Broadcasting right is an important term in copyright law and refers to the exclusive right of the author or rights holder to make his or her works available to the public by broadcasting or other means of transmission. It concerns the public distribution of copyrighted works via radio, television, internet streaming or other media.
Important aspects of the broadcasting right include:
- Radio and television: The transmission of works over radio or television, including live broadcasts of concerts, sporting events, news programmes and other content.
- Internet streaming: The transmission of content over the internet, whether via online radio stations, video streaming platforms, podcasts or other digital transmission means.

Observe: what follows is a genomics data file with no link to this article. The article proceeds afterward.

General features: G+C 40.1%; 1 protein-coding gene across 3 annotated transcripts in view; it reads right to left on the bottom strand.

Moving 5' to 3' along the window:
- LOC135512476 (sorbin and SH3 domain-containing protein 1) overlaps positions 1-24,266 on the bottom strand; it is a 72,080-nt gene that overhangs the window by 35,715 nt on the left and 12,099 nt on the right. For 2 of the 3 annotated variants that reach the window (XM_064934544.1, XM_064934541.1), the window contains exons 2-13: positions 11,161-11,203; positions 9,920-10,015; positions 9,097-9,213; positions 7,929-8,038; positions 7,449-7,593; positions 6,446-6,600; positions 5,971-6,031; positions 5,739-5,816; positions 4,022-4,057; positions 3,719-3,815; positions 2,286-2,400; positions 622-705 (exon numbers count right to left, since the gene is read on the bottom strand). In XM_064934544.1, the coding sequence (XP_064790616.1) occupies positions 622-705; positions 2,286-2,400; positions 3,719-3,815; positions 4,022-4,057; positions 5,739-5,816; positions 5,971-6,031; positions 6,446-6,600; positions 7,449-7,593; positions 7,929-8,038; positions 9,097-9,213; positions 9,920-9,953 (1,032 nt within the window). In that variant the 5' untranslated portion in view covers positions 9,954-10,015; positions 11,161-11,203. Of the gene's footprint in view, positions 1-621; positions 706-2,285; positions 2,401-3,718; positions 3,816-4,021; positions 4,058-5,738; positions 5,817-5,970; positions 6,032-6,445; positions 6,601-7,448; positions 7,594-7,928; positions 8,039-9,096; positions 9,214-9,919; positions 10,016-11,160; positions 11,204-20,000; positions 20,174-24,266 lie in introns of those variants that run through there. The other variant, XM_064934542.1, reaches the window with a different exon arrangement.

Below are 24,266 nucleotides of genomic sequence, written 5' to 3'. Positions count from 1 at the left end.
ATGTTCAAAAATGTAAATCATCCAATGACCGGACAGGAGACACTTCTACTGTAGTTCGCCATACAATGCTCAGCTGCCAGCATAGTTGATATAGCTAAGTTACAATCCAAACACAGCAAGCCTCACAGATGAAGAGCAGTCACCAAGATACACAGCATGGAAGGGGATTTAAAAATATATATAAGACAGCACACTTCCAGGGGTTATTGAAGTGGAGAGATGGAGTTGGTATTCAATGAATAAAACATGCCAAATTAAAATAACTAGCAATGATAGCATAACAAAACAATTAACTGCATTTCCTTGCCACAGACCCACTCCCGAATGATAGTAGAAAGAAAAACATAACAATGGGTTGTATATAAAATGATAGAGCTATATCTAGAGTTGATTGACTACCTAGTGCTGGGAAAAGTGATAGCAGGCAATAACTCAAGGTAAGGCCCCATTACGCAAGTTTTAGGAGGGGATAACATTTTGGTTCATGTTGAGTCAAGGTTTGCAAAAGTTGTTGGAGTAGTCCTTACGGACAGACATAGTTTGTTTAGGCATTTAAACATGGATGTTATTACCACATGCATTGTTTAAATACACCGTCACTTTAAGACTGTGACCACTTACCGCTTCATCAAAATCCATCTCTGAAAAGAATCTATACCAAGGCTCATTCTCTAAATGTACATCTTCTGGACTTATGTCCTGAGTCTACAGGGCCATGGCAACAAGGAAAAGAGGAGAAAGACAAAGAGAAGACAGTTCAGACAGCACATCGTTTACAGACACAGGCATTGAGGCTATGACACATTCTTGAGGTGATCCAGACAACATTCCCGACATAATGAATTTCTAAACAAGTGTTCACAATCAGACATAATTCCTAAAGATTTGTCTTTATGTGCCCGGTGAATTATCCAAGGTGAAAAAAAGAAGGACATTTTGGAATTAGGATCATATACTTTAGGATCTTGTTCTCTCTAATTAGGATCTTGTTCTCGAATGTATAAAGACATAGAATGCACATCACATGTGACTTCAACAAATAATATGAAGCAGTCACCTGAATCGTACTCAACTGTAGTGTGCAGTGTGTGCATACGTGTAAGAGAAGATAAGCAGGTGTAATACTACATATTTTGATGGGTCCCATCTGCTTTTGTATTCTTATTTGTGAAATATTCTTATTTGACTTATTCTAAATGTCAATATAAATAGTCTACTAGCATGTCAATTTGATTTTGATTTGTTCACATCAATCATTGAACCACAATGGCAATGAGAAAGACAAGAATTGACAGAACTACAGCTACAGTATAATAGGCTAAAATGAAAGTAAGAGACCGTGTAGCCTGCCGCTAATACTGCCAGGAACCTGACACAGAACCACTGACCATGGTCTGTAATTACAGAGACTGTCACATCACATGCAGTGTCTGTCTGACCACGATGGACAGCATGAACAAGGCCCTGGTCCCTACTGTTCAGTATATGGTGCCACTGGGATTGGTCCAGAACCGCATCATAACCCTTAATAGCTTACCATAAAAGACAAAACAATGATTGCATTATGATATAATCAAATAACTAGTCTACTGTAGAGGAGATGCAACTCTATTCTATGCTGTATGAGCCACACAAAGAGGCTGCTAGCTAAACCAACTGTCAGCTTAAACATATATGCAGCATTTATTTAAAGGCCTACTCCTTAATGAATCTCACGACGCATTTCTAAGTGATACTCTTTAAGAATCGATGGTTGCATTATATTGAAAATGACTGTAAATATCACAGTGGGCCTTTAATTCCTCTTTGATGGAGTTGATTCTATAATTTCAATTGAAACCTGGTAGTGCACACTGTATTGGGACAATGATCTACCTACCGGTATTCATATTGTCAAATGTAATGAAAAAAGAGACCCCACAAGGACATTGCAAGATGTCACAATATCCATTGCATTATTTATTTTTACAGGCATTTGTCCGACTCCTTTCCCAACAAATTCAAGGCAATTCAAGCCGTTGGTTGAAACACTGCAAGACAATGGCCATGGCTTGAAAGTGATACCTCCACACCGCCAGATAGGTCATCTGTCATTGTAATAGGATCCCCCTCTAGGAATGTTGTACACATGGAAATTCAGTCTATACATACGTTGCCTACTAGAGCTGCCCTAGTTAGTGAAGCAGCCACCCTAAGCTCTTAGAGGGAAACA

- Exclusivity: The broadcasting right gives the author or rights holder control over the distribution of their works, including the granting of licences to broadcasters or online platforms.
- Remuneration: Broadcasters or other platforms wishing to broadcast or transmit works are often required to obtain licences for the right to broadcast, for which they pay fees that serve as remuneration for the use of the works.
- Collecting societies: In some countries, collecting societies organise the collection and distribution of remuneration for artists and authors in respect of the broadcasting right.
The broadcasting right is essential to ensure that authors and right-holders have control over the public performance of their works and are adequately remunerated for that use.